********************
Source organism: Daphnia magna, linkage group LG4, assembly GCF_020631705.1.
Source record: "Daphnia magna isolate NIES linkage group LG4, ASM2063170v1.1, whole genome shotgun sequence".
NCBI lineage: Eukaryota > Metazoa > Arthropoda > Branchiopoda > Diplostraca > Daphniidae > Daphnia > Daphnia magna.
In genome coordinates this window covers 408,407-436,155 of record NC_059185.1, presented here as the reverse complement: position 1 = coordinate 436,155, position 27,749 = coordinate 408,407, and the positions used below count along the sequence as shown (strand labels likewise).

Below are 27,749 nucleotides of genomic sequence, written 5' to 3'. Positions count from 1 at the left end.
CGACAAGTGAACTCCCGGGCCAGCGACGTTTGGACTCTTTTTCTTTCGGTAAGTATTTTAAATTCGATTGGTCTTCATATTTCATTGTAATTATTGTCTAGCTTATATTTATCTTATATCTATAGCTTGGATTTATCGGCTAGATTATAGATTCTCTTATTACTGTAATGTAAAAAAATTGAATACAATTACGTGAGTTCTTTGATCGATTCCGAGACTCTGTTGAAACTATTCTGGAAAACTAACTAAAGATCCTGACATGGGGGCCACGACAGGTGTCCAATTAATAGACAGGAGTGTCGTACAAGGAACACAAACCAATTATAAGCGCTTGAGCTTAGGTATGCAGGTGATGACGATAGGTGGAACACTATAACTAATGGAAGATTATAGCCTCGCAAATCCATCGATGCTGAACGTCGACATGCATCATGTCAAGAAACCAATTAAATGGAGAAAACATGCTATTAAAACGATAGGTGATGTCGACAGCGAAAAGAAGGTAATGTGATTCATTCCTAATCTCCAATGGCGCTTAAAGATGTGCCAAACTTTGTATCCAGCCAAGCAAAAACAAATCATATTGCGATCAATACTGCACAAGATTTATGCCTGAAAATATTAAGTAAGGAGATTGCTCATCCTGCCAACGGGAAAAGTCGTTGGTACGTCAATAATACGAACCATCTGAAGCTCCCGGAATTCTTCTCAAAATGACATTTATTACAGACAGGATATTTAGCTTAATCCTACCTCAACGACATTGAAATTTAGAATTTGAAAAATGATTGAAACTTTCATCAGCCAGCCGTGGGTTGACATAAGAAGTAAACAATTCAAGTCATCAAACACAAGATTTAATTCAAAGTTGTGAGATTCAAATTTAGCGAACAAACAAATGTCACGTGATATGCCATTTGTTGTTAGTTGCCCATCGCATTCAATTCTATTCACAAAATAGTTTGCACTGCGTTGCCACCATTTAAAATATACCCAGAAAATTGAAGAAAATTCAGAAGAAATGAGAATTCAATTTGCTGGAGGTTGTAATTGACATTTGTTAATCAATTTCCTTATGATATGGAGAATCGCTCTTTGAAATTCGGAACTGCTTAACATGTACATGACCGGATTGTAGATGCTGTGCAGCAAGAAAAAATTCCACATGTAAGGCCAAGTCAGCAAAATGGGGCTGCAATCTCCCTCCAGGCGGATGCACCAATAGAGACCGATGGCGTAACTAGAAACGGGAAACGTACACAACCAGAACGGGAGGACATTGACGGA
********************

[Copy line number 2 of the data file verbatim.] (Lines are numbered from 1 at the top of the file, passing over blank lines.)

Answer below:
Source record: "Daphnia magna isolate NIES linkage group LG4, ASM2063170v1.1, whole genome shotgun sequence".